Truly. Downtown's overall picture of Halloween night is the best I've ever seen in Albuquerque (and certainly during my five years at the Alibi). After years of school-night trick-or-treating, Oct. 31 finally falls on a Friday. And since the election has people frothing with anxious excitement, this Halloween could be the party of the decade. From big-name blowouts to the cream of Bernalillo and Sandoval Countys’ crops, Downtown's pimp chalice of live music runneth over. Here's what you can't miss on Oct. 31.
What did a Republican chairperson call Obama? How many years did a fake psychologist get? What kind of pay are Albuquerque's educational assistants seeking? A Silver City woman is being evicted because ...
Prom night, 1999: I was arrested by the Cape Girardeau police department at the Victorian Inn where a very boring party had been taking place. Down at the station, I got a "minor in possession of alcohol" charge and was photographed wearing pearls and a lovely corsage.
Lawyer wages war against evangelism in the armed forces
By Marisa Demarco
His Albuquerque home has become a bunker. Flood lights, attack dogs, loaded weapons. The evening before Father's Day, someone painted a swastika and a cross on Mikey Weinstein's Albuquerque home. The Weinsteins are Jewish.
Several speakers called for strengthening the Police Oversight Commission during public comment at the Oct. 20 City Council meeting. The Council passed Councilor Don Harris’ bill requesting an extension until June 30, 2009, of interim design guidelines for the East Gateway Sector Plan area. Council President Brad Winter and Councilor Michael Cadigan were excused.
The race for New Mexico’s northern Third Congressional District seat, the position Tom Udall is vacating to run for Pete Domenici’s Senate spot, has not garnered many headlines or much television coverage in Albuquerque. Only a tip of that district touches the metropolitan area, and the hotter contests elsewhere have caused that particular campaign to fade from scrutiny.
Dateline: Japan—A 43-year-old woman in southern Miyazaki was arrested after killing her virtual husband in an interactive online videogame. The woman, who is jailed on suspicion of illegally accessing a computer and manipulating electronic data, said she was so upset over an unexpected divorce from her online husband that she “killed” his digital persona. “I was suddenly divorced, without a word of warning,” the unidentified woman told reporters. “That made me so angry.” The death occurred in the MMORPG MapleStory, in which players use digital “avatars” to interact with one another, engaging in relationships, social activities and combating monsters. The woman used login information she got from the 33-year-old male office worker whose avatar was married to hers to kill off his character. The man complained to police when he discovered his beloved online avatar was dead. The woman was arrested last Wednesday and detained in Sapporo, where the man lives, on suspicion of hacking. She could face a prison term of up to five years or a fine up to $5,000. Police said they did not know if the woman was married in real life.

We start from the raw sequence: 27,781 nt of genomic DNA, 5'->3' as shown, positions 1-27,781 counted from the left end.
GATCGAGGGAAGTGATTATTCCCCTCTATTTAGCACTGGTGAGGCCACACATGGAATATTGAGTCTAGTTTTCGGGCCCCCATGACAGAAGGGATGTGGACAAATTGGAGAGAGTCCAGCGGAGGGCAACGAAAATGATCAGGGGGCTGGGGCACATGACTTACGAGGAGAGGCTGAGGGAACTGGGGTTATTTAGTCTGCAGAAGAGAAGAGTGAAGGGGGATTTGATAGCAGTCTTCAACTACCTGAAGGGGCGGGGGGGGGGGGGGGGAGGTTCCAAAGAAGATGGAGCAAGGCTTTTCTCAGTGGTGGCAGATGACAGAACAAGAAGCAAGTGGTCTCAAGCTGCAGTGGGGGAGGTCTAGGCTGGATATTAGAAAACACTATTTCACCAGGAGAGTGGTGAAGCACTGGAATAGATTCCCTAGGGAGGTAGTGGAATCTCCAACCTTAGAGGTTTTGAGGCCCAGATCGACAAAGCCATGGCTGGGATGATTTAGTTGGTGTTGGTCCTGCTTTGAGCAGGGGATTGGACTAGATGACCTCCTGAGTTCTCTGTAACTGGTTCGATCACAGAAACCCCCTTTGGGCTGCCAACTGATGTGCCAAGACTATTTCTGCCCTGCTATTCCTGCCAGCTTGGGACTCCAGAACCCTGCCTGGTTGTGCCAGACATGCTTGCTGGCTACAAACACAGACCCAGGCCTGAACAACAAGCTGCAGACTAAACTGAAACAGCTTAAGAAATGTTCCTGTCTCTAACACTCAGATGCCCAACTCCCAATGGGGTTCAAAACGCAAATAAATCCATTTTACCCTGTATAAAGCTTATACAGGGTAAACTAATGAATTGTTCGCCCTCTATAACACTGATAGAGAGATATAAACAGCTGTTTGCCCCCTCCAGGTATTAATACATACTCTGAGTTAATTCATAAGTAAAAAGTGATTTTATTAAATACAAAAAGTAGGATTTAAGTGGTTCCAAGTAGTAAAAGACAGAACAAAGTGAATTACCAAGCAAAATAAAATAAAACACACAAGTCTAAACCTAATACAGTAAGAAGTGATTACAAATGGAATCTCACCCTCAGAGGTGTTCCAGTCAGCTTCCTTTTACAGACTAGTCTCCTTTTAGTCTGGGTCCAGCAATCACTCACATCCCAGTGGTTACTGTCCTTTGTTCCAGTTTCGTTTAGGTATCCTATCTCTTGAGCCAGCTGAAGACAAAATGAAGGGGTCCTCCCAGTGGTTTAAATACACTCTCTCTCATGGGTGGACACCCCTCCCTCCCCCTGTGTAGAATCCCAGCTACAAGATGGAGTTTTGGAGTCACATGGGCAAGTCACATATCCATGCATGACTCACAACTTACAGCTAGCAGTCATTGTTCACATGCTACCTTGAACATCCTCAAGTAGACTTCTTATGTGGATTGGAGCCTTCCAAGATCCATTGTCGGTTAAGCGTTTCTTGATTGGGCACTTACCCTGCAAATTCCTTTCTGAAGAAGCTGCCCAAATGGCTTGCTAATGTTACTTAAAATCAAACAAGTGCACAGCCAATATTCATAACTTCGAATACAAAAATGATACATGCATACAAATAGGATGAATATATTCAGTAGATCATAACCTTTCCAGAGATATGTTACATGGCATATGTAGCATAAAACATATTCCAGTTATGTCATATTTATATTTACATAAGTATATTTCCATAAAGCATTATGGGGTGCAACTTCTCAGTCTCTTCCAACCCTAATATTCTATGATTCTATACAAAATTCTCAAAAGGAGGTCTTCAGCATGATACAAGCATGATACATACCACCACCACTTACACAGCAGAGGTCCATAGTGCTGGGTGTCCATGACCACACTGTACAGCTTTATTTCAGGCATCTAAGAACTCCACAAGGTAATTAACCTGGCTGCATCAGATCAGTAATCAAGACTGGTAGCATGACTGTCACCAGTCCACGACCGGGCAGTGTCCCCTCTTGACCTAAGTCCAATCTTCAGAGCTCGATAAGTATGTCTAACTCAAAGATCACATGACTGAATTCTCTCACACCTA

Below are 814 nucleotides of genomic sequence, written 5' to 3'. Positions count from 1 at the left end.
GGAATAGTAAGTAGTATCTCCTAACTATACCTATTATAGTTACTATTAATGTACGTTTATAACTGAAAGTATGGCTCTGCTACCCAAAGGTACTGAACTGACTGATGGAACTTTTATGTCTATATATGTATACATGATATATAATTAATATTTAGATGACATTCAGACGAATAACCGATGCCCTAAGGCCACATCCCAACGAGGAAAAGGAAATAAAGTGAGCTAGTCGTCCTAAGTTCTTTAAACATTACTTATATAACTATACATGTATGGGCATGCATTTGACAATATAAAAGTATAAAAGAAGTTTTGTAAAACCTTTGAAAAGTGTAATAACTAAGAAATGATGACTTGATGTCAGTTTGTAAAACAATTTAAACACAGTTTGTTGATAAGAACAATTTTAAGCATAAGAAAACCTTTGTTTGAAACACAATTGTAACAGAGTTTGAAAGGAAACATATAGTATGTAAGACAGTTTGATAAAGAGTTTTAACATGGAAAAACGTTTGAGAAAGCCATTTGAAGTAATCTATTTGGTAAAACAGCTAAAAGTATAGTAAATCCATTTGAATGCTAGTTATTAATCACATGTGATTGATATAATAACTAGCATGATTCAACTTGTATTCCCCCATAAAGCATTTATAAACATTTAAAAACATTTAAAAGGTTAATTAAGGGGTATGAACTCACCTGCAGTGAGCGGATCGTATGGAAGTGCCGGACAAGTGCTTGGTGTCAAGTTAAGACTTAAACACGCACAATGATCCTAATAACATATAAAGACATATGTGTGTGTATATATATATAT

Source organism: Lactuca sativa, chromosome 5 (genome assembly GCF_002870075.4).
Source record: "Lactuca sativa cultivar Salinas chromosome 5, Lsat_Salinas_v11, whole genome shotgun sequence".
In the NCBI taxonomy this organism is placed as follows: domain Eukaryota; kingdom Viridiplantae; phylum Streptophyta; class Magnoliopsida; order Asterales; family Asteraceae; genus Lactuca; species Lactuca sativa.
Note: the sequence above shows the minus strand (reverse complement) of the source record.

The Cine in Construcción film series at the National Hispanic Cultural Center’s Bank of America Theatre concludes this Thursday, Oct. 30, with the Argentine film Pueblo Chico. The film takes us to a lonely seaside town where nothing ever seems to change. One day, a group of foreign investors arrives, promising sweeping progress. The longtime mayor opposes these capitalists, touching off a war between tradition and modernity. The screening gets underway at 7 p.m. As always, the film is in Spanish with English subtitles and is free to the public.
Be afraid. Be very afraid. This year, Halloween and Election Day will fall within the same five-day period. A coincidence? Actually, yes. But let’s pretend it’s some dark act of symmetry designed by a cruel and mocking universe to taunt us. Behind one of these doors lies a beautiful maiden. Behind an other lies a hungry tiger. Choose well, America. The entire future of our country depends on it. No pressure or anything.